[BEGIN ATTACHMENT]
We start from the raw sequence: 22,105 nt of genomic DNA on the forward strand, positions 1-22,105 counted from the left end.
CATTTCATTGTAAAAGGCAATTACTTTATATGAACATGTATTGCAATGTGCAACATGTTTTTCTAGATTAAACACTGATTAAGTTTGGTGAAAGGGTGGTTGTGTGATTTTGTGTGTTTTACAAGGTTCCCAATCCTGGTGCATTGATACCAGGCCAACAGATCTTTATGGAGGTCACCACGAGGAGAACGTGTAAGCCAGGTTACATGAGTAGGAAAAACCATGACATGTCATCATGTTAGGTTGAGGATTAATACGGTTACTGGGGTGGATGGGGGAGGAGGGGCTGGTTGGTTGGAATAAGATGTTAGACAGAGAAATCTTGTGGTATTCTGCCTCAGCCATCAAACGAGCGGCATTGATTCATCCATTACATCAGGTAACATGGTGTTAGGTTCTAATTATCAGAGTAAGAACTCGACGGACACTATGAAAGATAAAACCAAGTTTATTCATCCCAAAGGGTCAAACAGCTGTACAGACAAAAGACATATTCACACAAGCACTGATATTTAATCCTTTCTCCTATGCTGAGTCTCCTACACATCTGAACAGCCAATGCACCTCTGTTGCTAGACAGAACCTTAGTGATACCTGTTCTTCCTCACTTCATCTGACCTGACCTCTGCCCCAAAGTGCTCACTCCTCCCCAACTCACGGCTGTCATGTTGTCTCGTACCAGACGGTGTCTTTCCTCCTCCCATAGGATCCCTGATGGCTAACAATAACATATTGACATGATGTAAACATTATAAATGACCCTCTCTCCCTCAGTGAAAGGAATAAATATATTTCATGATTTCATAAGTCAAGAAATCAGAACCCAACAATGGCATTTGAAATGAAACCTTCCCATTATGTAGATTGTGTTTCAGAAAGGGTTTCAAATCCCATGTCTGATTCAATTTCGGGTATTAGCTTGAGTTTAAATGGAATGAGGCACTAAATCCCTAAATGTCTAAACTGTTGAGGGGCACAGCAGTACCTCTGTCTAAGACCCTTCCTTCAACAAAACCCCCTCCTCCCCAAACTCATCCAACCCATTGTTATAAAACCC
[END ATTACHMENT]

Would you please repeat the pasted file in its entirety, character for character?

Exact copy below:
We start from the raw sequence: 22,105 nt of genomic DNA on the forward strand, positions 1-22,105 counted from the left end.
CATTTCATTGTAAAAGGCAATTACTTTATATGAACATGTATTGCAATGTGCAACATGTTTTTCTAGATTAAACACTGATTAAGTTTGGTGAAAGGGTGGTTGTGTGATTTTGTGTGTTTTACAAGGTTCCCAATCCTGGTGCATTGATACCAGGCCAACAGATCTTTATGGAGGTCACCACGAGGAGAACGTGTAAGCCAGGTTACATGAGTAGGAAAAACCATGACATGTCATCATGTTAGGTTGAGGATTAATACGGTTACTGGGGTGGATGGGGGAGGAGGGGCTGGTTGGTTGGAATAAGATGTTAGACAGAGAAATCTTGTGGTATTCTGCCTCAGCCATCAAACGAGCGGCATTGATTCATCCATTACATCAGGTAACATGGTGTTAGGTTCTAATTATCAGAGTAAGAACTCGACGGACACTATGAAAGATAAAACCAAGTTTATTCATCCCAAAGGGTCAAACAGCTGTACAGACAAAAGACATATTCACACAAGCACTGATATTTAATCCTTTCTCCTATGCTGAGTCTCCTACACATCTGAACAGCCAATGCACCTCTGTTGCTAGACAGAACCTTAGTGATACCTGTTCTTCCTCACTTCATCTGACCTGACCTCTGCCCCAAAGTGCTCACTCCTCCCCAACTCACGGCTGTCATGTTGTCTCGTACCAGACGGTGTCTTTCCTCCTCCCATAGGATCCCTGATGGCTAACAATAACATATTGACATGATGTAAACATTATAAATGACCCTCTCTCCCTCAGTGAAAGGAATAAATATATTTCATGATTTCATAAGTCAAGAAATCAGAACCCAACAATGGCATTTGAAATGAAACCTTCCCATTATGTAGATTGTGTTTCAGAAAGGGTTTCAAATCCCATGTCTGATTCAATTTCGGGTATTAGCTTGAGTTTAAATGGAATGAGGCACTAAATCCCTAAATGTCTAAACTGTTGAGGGGCACAGCAGTACCTCTGTCTAAGACCCTTCCTTCAACAAAACCCCCTCCTCCCCAAACTCATCCAACCCATTGTTATAAAACCC